At the time hardly anyone knew you could make t-shirts using recycled plastic bottles.  It’s difficult to imagine now, but Surfer Against Sewage were only just really pushing plastic pollution and making people aware of just how bad the problem was.  Along came David Attenbourgh’s Blue Planet and the astonishing footage of the great pacific garbage patch. Greta Thunburg’s first school strike was only in August that year then Extinction Rebellion founded in 2018 there was suddenly a Climate Change revolution happening.  

All this mobilised me to ensure Inland Sea always had the climate crisis at the forefront of it’s mission, using plastic pollution really as a catalyst to help lead and educate people about all the little adjustments they can make in their life to help solve the climate crisis.

This all led me to learn about seaweed and the insane uses, benefits and actual real potential to save the world from climate change. 

Bladderwrack seaweed in Wales (Photo; Phil Boyd)

I'd never heard of fibre from seaweed, where did you come across it?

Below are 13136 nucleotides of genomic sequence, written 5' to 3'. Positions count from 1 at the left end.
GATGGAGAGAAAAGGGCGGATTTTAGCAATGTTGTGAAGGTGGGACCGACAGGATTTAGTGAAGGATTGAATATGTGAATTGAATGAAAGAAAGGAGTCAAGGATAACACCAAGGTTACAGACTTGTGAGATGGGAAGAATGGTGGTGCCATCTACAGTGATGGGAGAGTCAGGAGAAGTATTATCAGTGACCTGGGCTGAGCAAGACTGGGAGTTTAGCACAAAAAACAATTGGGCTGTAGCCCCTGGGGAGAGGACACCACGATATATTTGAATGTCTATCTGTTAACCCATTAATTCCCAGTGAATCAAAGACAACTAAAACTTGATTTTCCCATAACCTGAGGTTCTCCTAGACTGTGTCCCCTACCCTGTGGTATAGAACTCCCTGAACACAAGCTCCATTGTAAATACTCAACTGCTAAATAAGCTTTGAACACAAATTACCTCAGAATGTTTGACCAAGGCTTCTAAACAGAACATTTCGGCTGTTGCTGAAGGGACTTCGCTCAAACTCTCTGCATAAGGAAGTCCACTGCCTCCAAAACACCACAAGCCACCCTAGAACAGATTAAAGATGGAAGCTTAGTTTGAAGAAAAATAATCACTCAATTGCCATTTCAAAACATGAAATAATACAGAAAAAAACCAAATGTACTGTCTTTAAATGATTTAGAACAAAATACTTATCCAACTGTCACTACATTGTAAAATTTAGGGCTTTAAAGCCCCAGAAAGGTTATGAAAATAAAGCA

I run a podcast called ‘Things can only get Greta’ with my partner Vic.  It’s a funny, light hearted take on the climate crisis, as we wanted to make a very serious subject which so many people try to avoid, accessible to as many people as possible.  We have had guests on such as Sian Berry co leader of the Green Party, Dr Tony Butt (most SP with know who he is!), Allanna Shaikh (who is a pandemic expert) plus many more.  This led us to chat with Alec Watt who runs Green Ocean Farming near Plymouth.  I had heard that seaweed was amazing to help tackle climate change as it can soak up to 20 times more carbon than the equivalent land based forest.  There seemed to be hardly anyone setup to know about seaweed, the only person I could find was Alec.  So I sent him an email to see if he would come on our podcast so we could learn more about seaweed.  We learned that Green Ocean Farming was actually a seaweed farm based on the south coast, but also acted as a consultancy to help other seaweed farms get setup in the UK, as this industry is very much in its infancy.  This amazing conversation led me to learn that seaweed can actually be used to create a material which could then be blended with cotton to make clothing.  So I did the obvious and searched for clothing brands who used seaweed fibre, and there were non in the UK, the only one I found who seemed to be making a big thing about it was in Brazil.  The idea was seeded at this point, but my issue at this point was I had no knowledge of where to source the seaweed fibre, let alone get clothing made using it.